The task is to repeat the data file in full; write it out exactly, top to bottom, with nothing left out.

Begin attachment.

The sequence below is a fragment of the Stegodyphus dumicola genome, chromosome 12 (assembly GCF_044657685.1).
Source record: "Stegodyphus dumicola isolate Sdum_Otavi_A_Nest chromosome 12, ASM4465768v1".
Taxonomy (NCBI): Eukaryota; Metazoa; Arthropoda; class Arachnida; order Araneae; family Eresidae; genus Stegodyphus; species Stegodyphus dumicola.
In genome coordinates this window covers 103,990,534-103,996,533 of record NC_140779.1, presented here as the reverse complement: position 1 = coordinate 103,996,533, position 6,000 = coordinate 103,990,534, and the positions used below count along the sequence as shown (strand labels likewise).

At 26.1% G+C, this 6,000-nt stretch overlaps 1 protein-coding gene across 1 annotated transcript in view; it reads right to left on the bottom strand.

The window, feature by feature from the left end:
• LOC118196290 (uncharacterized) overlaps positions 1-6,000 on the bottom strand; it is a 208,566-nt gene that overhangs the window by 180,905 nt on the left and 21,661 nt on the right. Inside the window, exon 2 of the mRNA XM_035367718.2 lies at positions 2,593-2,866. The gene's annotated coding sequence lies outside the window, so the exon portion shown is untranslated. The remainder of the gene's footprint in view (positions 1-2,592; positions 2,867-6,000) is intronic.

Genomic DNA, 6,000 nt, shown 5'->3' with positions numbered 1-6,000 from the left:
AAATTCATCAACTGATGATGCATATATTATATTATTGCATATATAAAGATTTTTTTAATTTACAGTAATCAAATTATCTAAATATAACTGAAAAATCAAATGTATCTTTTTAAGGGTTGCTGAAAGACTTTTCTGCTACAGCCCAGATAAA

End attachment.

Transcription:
The sequence below is a fragment of the Stegodyphus dumicola genome, chromosome 12 (assembly GCF_044657685.1).
Source record: "Stegodyphus dumicola isolate Sdum_Otavi_A_Nest chromosome 12, ASM4465768v1".
Taxonomy (NCBI): Eukaryota; Metazoa; Arthropoda; class Arachnida; order Araneae; family Eresidae; genus Stegodyphus; species Stegodyphus dumicola.
In genome coordinates this window covers 103,990,534-103,996,533 of record NC_140779.1, presented here as the reverse complement: position 1 = coordinate 103,996,533, position 6,000 = coordinate 103,990,534, and the positions used below count along the sequence as shown (strand labels likewise).

At 26.1% G+C, this 6,000-nt stretch overlaps 1 protein-coding gene across 1 annotated transcript in view; it reads right to left on the bottom strand.

The window, feature by feature from the left end:
• LOC118196290 (uncharacterized) overlaps positions 1-6,000 on the bottom strand; it is a 208,566-nt gene that overhangs the window by 180,905 nt on the left and 21,661 nt on the right. Inside the window, exon 2 of the mRNA XM_035367718.2 lies at positions 2,593-2,866. The gene's annotated coding sequence lies outside the window, so the exon portion shown is untranslated. The remainder of the gene's footprint in view (positions 1-2,592; positions 2,867-6,000) is intronic.

Genomic DNA, 6,000 nt, shown 5'->3' with positions numbered 1-6,000 from the left:
AAATTCATCAACTGATGATGCATATATTATATTATTGCATATATAAAGATTTTTTTAATTTACAGTAATCAAATTATCTAAATATAACTGAAAAATCAAATGTATCTTTTTAAGGGTTGCTGAAAGACTTTTCTGCTACAGCCCAGATAAA